With the recent growth of technology, the design world’s greatly changed, and it still continues to evolve. Complex, unique, and well-considered approaches to the interfaces creation occur. It’s important to look ahead, be able to predict what design will be like tomorrow, and experiment with new ideas to move the industry forward.
It’s May already, the peak of 2020. High time to check the juiciest and most inspiring UX/UI design directions!
It’s still the winner among UI trends. A hand-drawing style is the most popular now. Have you heard about Procreate and Apple Pencils? I believe yes. Procreate allows for creating recognizable illustrations with different geometric patterns, noise-effect and deliberate careless effect much faster, and the content created in this way is especially trendy for storytelling and onboardings.
Without any doubt, motion design and stylish animations are the most expensive and the hardest to create, while also the most visually pleasing kind of content. For now, more and more websites’ creators choose videos as the main visual content on their pages, and onboarding lessons are transformed into interactive video tutorials. The illustrative examples of how your product works or brand’s character story is the best way to show users the values of your creation. Animations and videos always keep users’ attention, and increase their trust towards your service or product. So this year, animations of all kinds will still be trending.
BlueReceipt: Team & Career Page Hero by Oğuz Yağız Kara, Match - Dating Landin Page by Afterglow, Made With Ui8 by Anton Tkachev, Control Animated VI by Anton Tkachev
It’s not brand new, but the popularity of creative scrolls has significantly increased. Their use is gradually becoming something that goes without saying in the development and design of web and mobile apps.
Portfolio by Vincent Saïsset's, Retro aestheticDiesel Wynwood, Apple Airpods, Connect homes
Retro style has had a strong impact on the art world including movies, music, graphic design, etc. Well, UI design is not an exception.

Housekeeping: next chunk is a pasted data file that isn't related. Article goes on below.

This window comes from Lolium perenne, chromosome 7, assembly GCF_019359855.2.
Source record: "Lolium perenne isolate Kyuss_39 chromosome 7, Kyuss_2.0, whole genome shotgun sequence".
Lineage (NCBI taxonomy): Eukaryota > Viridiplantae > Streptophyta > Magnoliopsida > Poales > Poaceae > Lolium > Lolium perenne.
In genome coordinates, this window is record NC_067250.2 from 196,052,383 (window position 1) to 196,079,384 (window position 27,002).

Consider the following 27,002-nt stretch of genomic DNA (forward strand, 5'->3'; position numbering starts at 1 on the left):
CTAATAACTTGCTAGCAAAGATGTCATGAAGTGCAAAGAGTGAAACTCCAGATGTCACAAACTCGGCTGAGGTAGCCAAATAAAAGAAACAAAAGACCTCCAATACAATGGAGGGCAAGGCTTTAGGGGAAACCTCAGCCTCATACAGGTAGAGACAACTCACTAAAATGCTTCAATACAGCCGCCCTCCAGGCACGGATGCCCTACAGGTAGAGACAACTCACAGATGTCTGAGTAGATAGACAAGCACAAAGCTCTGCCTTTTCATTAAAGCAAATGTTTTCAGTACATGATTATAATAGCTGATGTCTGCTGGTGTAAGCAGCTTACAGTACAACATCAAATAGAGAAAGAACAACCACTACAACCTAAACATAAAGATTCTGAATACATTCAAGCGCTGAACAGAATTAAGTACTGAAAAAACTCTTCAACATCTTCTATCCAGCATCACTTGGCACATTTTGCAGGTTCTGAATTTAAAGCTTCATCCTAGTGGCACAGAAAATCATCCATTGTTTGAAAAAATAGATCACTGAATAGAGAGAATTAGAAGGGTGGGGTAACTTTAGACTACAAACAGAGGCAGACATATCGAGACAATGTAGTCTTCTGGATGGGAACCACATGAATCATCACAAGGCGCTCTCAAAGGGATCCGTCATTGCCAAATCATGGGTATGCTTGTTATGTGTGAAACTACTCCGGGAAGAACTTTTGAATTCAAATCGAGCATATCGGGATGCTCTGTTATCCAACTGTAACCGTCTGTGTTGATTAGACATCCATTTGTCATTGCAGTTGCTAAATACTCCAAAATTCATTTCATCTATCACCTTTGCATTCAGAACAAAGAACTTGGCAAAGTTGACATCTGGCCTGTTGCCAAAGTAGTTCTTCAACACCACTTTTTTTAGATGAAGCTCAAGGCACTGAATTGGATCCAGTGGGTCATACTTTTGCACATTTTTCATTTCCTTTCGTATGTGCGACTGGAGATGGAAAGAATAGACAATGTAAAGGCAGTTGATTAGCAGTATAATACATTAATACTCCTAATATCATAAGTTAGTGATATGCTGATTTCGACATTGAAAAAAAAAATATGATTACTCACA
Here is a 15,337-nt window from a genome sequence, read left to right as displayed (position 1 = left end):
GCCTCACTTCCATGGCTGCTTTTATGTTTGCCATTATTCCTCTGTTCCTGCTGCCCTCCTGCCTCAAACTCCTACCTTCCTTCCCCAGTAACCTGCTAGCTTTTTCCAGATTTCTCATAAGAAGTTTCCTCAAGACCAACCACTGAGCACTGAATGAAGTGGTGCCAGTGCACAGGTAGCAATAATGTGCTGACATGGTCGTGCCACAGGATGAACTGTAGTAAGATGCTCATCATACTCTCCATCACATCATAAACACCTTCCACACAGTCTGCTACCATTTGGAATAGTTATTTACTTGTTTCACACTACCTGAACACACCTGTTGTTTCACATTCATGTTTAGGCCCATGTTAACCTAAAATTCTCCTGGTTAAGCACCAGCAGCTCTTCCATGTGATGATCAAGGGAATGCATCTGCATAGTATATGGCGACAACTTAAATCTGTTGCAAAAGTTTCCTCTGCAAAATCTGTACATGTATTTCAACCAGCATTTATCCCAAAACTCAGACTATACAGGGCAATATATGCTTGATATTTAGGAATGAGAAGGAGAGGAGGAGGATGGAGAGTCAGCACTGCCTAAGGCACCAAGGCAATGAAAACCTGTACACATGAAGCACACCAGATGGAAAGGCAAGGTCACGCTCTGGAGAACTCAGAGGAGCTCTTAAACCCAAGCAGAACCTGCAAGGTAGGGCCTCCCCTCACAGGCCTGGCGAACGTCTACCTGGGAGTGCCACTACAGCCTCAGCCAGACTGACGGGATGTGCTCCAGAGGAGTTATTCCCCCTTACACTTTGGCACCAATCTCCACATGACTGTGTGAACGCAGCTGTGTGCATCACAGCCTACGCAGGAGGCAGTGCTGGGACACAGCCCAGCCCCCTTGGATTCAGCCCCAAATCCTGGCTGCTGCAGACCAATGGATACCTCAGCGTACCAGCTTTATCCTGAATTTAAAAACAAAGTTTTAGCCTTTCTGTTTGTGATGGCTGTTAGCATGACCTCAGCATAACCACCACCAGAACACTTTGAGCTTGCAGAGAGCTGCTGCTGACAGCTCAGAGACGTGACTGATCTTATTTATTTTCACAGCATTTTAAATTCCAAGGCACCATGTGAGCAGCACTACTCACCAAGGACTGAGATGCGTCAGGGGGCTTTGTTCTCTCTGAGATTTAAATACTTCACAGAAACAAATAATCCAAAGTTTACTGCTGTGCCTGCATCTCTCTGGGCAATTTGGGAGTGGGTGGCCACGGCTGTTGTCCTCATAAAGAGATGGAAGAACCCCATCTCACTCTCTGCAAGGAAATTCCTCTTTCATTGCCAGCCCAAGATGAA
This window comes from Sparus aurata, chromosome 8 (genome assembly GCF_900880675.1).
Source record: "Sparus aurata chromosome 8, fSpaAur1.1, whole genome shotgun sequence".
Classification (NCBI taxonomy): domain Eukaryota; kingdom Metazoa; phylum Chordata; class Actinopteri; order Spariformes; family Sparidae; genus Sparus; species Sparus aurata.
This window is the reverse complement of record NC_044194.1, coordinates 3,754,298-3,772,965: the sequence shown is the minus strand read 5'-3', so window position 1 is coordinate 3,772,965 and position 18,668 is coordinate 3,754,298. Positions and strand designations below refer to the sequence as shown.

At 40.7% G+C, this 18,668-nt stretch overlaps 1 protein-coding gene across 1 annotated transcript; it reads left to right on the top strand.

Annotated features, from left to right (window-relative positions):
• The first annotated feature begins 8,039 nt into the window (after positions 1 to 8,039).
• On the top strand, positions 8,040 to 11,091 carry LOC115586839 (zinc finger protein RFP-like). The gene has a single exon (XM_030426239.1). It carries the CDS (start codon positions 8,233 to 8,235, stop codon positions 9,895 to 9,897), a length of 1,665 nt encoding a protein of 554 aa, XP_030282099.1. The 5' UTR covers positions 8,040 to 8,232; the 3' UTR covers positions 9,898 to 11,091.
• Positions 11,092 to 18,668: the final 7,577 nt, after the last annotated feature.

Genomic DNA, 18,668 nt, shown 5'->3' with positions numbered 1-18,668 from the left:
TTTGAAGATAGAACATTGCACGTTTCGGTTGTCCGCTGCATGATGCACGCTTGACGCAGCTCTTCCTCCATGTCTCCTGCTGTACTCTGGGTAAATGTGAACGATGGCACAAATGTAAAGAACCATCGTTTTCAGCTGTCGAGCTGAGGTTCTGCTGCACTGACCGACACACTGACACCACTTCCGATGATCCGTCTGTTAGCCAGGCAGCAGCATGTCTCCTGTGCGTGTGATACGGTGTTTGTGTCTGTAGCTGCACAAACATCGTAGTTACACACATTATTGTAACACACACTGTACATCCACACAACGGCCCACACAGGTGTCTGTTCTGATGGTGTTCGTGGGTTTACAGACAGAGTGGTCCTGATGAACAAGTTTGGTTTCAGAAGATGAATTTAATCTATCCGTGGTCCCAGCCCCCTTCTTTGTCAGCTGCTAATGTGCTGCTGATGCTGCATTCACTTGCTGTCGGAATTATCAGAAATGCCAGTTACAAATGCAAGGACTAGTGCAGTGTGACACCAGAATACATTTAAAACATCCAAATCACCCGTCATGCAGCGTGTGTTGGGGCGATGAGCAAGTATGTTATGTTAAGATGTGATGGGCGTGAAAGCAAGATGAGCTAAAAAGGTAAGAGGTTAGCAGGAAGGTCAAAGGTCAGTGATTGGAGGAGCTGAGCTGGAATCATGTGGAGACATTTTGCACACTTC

Designthinkers.com, Antidote, Dockyardsocial, Nymag
It seems that bold colors may soon lose their popularity, since muted colors are gaining attention. Nevertheless, high saturation color scheme palettes are still widely used.
Nothing more to add – just use colors at their full power!
This is a particularly strong direction in web design. Designers have put regular fonts aside. Open Sans, Lato, Roboto fonts are good for applications where designers need to ensure the best accessibility on any screen of any device. However, when it comes to creating websites, it’s better to use more brazen and unusual fonts there. Moreover, fonts are still used as a background image, and as the main element of the page.Homepage: Header concept light by Valeria Rimkevich, Lyst, Hellomojito, Fended'20 by Hrvoje Grubisic
This one is a particularly strong direction in web design now. A lot of creators have turned to the Bauhaus design style. Its distinctive features are straight and plain lines, strict geometric shapes, and no distracting and non-functional details. Graphic patterns can be combined with photos, modern graphics and illustrations, or be a stand-alone part of the design.
It’s becoming a classic this year. Moreover, using the dark mode is a kind of unspoken rule in web and mobile applications design. What benefits do users find ‘on the dark side’? The most important one is the reduced eye strain and lower battery consumption for mobile devices and tablets.